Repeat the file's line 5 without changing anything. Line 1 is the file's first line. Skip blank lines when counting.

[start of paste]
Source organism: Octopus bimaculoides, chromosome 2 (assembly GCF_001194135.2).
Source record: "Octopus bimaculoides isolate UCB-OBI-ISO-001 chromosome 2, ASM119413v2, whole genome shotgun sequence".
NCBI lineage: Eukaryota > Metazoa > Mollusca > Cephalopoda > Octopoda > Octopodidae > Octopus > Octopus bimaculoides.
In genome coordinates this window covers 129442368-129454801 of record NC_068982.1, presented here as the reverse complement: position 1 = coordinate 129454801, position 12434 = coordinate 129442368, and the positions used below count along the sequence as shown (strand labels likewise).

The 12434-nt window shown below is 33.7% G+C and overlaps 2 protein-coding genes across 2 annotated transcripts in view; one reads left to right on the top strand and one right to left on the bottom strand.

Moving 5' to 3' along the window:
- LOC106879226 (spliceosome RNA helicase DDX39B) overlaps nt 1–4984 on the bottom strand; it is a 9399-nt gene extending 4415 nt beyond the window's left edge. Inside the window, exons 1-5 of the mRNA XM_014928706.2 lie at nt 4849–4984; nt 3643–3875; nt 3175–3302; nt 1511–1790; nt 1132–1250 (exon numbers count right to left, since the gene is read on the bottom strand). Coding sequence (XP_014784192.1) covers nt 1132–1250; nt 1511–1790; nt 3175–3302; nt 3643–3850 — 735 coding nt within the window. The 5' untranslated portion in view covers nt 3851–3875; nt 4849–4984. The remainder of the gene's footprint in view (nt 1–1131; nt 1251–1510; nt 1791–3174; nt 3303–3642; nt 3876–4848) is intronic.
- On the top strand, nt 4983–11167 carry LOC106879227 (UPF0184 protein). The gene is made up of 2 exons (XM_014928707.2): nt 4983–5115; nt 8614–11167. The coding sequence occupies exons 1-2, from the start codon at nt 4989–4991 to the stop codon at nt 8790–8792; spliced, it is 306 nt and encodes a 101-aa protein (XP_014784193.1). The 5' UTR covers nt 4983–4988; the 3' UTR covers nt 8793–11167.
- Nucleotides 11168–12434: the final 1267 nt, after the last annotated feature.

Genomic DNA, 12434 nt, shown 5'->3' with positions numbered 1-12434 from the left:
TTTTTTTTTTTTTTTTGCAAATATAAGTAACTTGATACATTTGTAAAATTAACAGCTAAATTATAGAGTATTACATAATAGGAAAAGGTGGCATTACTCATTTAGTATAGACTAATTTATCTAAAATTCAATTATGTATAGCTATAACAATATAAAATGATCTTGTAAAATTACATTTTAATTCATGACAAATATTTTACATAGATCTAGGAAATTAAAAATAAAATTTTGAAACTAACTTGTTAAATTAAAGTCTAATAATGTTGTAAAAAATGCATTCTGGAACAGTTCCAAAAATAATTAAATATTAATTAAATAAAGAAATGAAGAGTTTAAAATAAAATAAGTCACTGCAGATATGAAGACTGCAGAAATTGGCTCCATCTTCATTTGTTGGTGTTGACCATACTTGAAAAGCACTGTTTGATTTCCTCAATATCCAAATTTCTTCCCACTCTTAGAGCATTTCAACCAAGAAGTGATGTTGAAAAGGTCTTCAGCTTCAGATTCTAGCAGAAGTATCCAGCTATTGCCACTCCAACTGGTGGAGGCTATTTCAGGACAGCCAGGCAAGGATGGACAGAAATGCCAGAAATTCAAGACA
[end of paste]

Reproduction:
The 12434-nt window shown below is 33.7% G+C and overlaps 2 protein-coding genes across 2 annotated transcripts in view; one reads left to right on the top strand and one right to left on the bottom strand.